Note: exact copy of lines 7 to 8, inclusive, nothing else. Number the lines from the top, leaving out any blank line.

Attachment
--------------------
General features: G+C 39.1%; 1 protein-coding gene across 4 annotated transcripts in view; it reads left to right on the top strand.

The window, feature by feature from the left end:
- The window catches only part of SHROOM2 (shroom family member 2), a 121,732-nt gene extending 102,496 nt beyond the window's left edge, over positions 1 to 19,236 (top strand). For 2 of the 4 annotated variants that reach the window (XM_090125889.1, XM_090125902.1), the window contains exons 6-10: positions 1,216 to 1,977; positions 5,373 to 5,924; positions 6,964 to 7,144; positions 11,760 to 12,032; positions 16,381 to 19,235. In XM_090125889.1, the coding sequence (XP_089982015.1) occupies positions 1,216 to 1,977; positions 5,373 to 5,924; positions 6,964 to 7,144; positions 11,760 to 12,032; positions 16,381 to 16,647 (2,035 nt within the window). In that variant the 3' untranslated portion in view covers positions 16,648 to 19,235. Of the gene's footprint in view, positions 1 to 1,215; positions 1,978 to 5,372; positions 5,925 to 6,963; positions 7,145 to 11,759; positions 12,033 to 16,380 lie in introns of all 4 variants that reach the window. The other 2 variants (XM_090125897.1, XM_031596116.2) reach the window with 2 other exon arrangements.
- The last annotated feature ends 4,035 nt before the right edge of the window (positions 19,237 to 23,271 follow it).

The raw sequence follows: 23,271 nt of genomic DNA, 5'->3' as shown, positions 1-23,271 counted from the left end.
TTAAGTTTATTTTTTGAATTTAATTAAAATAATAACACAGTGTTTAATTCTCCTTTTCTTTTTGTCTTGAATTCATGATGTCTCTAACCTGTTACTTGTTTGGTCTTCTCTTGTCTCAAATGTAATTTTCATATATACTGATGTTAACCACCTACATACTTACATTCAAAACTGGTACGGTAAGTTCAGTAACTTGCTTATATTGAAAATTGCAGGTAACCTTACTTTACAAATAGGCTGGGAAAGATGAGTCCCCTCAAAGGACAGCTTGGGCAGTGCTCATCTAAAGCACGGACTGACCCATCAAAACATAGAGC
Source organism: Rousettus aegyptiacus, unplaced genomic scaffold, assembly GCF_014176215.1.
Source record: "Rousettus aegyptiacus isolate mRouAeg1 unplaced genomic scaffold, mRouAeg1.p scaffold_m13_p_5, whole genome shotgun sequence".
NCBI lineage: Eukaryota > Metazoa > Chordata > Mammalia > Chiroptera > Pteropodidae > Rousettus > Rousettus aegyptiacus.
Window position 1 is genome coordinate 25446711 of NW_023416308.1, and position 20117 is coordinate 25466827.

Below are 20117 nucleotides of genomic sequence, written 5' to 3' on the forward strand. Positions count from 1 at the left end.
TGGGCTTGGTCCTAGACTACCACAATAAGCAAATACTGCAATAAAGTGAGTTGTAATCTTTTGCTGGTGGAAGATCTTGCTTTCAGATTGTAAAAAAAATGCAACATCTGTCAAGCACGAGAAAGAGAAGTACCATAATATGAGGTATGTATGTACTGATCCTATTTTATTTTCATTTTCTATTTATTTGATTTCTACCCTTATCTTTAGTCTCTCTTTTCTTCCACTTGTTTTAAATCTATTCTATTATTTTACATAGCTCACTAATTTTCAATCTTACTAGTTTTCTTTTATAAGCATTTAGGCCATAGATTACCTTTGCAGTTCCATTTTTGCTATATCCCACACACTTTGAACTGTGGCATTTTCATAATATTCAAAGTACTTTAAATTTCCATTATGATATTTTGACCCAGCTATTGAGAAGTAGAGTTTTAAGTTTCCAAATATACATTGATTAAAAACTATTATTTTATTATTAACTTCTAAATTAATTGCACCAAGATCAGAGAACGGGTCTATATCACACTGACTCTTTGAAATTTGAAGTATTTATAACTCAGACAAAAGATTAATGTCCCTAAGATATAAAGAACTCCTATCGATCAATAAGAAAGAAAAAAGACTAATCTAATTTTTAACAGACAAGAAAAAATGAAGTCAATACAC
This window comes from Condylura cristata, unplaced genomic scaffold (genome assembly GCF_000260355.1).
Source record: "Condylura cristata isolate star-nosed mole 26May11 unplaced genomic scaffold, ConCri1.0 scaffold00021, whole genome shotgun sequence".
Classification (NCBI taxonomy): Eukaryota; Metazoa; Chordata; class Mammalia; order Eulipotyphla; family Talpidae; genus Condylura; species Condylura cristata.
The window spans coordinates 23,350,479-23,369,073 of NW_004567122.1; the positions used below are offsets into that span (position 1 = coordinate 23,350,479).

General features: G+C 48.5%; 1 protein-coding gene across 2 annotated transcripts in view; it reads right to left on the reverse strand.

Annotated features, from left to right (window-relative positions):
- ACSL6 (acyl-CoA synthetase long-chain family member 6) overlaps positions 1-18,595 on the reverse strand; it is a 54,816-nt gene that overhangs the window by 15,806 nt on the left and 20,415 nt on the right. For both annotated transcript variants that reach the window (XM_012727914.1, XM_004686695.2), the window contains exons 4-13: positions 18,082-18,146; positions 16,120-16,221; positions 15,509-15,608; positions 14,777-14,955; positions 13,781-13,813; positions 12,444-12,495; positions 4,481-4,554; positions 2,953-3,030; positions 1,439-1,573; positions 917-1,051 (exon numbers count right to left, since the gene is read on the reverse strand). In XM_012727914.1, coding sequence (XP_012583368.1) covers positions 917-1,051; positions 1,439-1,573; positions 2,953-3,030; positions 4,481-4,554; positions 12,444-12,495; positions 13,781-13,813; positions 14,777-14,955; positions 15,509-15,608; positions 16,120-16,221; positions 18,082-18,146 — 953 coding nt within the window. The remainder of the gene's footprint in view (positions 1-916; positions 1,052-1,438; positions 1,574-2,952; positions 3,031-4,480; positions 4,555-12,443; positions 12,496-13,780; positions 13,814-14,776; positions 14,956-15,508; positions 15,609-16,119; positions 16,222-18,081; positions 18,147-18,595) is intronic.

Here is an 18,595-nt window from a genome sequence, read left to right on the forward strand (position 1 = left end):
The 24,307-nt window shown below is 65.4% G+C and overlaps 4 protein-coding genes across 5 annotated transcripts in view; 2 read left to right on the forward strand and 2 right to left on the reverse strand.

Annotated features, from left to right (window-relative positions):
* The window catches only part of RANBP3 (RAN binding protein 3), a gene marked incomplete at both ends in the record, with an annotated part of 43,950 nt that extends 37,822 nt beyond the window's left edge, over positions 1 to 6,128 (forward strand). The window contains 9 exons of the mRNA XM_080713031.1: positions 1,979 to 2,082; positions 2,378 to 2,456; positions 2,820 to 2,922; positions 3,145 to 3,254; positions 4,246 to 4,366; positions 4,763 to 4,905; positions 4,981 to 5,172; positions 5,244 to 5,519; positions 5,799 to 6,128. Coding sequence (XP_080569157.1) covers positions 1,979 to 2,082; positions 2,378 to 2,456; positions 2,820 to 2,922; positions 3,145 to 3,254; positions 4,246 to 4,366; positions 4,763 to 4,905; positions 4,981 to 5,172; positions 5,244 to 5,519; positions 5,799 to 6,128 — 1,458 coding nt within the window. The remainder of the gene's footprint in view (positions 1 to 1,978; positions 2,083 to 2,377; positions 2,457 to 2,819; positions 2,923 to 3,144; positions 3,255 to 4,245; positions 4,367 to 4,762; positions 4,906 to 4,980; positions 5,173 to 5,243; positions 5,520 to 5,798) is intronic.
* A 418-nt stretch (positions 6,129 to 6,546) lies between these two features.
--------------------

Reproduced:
Source organism: Rousettus aegyptiacus, unplaced genomic scaffold, assembly GCF_014176215.1.
Source record: "Rousettus aegyptiacus isolate mRouAeg1 unplaced genomic scaffold, mRouAeg1.p scaffold_m13_p_5, whole genome shotgun sequence".